A “euro’’ for Africa is closer than you think


Gerald Katsenga

Head of Global Markets
Corporate Sales
Absa Regional Operations


Africa is still many years away from a common currency, but for businesses across the continent, PAPSS is ably filling the gap.

Wamkele Mene, Secretary-General of the African Continental Free Trade Area (AfCFTA), has made it clear: Africa is moving towards a single currency. Speaking to Bloomberg in 2023, he reiterated a statement he’s made many times before and since. “If you look at the founding documents of the Organisation of African Unity in May 1963, a common currency in Africa is one of the objectives,” he said, adding that within the AfCFTA “there is an objective to have a common currency”.

Are we there yet? No. But we’re closer than one might think, says Gerald Katsenga, Head of Global Markets, Corporate Sales: Absa Regional Operations at Absa CIB. “A common African Union currency is critical if we are to eliminate some of the transaction costs related to intra-Africa trade,” Katsenga says. Currently, if African businesses execute a cross-currency trade, the payer’s currency must leave Africa and be converted into a third-party currency (typically the US dollar or euro) before being converted into the payee’s currency.
“As a continent, we’re spending almost USD5 billion a year by using third-party currencies as a common currency,” he says.

Bumpy road to a common currency

A common African currency would solve that, as the euro does in the Eurozone. “However, the challenge is that we currently have four separate unions in Africa, each with its own timeline,” Katsenga explains. First there’s the African Monetary Union, which is the African Union’s proposed monetary union to be administered by the proposed common union bank, the African Central Bank. The timeline under the Abuja Treaty initially called for a single pan-African currency, variously called the AFRO and the afriq, by 2023.

Then in West Africa, there’s the Economic Community of West African States (ECOWAS), which has committed to launching a common currency, called the Eco, by 2027. Meanwhile, the East African Community (EAC) Treaty, signed in 2013, called for a single currency in the EAC by 2023. The Southern African Monetary Union (SAMU) is a proposed common currency for the 15 member states of the Southern African Development Community (SADC). The SAMU was conceived in 1980 and was supposed to be established by 2018. However, the SAMU has faced many challenges, such as the dominance of South Africa's economy, the diversity of the SADC countries, and the lack of political will and institutional capacity. Meanwhile, there is also the Common Monetary Area (CMA), which links Namibia, Lesotho, Eswatini and South Africa in a monetary union, utilising the rand.

“Breaking that hegemony is a major barrier to creating a single African currency, because we’re not speaking with one voice,” Katsenga says. “I don’t see an African currency emerging for at least the next 10 years.”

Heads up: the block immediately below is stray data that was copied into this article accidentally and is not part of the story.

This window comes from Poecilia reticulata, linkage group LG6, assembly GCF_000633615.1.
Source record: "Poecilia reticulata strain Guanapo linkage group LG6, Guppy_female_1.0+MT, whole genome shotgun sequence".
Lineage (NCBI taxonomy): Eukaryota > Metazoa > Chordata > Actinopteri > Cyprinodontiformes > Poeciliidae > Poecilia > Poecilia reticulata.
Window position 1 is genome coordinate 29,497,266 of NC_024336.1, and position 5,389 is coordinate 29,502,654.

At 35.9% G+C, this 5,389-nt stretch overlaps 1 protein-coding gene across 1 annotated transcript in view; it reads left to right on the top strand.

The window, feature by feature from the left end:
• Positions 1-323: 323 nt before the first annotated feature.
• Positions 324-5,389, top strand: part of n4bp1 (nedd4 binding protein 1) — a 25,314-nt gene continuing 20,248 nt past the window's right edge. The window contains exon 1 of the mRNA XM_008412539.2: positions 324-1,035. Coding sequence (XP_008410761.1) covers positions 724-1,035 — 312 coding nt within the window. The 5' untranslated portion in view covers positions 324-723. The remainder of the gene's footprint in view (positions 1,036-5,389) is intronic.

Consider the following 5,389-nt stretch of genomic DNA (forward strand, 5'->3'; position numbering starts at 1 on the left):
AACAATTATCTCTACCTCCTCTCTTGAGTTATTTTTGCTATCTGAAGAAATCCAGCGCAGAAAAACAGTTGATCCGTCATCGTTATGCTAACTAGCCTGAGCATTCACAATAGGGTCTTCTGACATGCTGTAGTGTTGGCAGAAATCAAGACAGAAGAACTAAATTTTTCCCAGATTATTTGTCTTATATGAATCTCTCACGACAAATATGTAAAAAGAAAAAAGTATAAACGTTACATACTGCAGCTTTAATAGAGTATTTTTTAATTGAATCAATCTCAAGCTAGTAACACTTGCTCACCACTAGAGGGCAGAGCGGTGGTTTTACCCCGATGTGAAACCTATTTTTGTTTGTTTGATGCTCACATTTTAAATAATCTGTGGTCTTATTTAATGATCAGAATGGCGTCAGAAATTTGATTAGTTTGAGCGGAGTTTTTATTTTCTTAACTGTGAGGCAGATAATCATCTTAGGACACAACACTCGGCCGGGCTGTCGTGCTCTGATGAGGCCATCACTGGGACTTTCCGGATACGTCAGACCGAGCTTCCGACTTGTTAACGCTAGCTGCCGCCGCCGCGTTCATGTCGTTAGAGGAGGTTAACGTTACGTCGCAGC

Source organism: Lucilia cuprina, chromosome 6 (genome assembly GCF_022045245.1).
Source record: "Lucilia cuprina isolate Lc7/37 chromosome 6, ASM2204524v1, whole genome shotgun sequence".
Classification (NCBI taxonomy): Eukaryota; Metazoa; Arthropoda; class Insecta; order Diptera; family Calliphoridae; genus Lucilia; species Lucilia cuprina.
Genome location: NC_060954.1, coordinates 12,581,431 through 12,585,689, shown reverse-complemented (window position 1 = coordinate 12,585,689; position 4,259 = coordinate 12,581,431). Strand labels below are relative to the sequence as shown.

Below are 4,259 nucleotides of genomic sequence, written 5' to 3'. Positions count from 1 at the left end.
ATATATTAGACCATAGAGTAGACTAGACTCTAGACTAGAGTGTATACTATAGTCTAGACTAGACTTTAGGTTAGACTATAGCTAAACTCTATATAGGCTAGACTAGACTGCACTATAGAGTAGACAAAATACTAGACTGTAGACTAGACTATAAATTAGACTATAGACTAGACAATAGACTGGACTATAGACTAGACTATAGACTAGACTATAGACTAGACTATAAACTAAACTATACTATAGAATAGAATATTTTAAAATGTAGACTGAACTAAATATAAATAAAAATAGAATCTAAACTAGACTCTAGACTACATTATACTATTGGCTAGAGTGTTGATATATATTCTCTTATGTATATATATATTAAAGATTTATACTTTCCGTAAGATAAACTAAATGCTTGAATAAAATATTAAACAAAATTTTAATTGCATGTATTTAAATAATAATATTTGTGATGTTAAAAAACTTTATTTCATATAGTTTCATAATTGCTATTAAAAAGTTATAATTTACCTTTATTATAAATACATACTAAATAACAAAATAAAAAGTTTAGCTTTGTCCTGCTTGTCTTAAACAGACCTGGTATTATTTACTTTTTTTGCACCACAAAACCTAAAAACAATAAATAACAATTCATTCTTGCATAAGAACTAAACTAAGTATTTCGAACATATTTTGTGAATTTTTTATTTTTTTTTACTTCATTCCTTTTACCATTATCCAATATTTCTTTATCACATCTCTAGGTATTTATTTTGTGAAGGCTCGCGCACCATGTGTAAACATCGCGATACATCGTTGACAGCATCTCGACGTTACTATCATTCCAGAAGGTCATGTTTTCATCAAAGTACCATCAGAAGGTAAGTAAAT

How PAPSS fills the gap

“Having said that, what is realisable in the near term is a pan-African Payment and Settlement System (PAPSS), which at least consolidates those intra-continental payments,” Katsenga says. “So while we don’t have a single African currency, at least we have a single payment system that settles within the jurisdictions of intra-African trade.”

He emphasises that the issue is not de-dollarisation or de-euroisation. “It’s about reducing transactional costs and promoting intra-African regional trade,” he says. “The real challenge for African businesses lies in the payment set-up. When you do intra-African trade, you settle via SWIFT, where you have the costs of intermediary banks. If I’m in, say, South Africa and I do a transaction paying somebody in Ghana, my rands have to go via either Europe (the euro) or the United States (the dollar), and then come back into Africa as Ghanaian cedi. When we use PAPSS, it’s still a net settlement in hard currency, but without having to go via the euro or the US dollar. “

PAPSS is far more than just a short-term solution. “PAPPS only launched in 2022, but it’s already filling the single-currency gap,” Katsenga says. And the reality is that any common currency for Africa – be it the AFRO, afriq or any other name – is still many years away, partly because of the different stages of development of African countries, and partly because of the lack of political will around creating a common currency.
“A common monetary union requires a common fiscal framework,” Katsenga concludes. “And as things stand, there’s no unison in that regard among Africa’s various regional blocks, let alone integration at a country level among the African Union’s 55 member states. PAPSS has filled that void because it acts like a common monetary union without a single currency.”

Gerald Katsenga

Head of Global Markets Corporate Sales Absa Regional Operations

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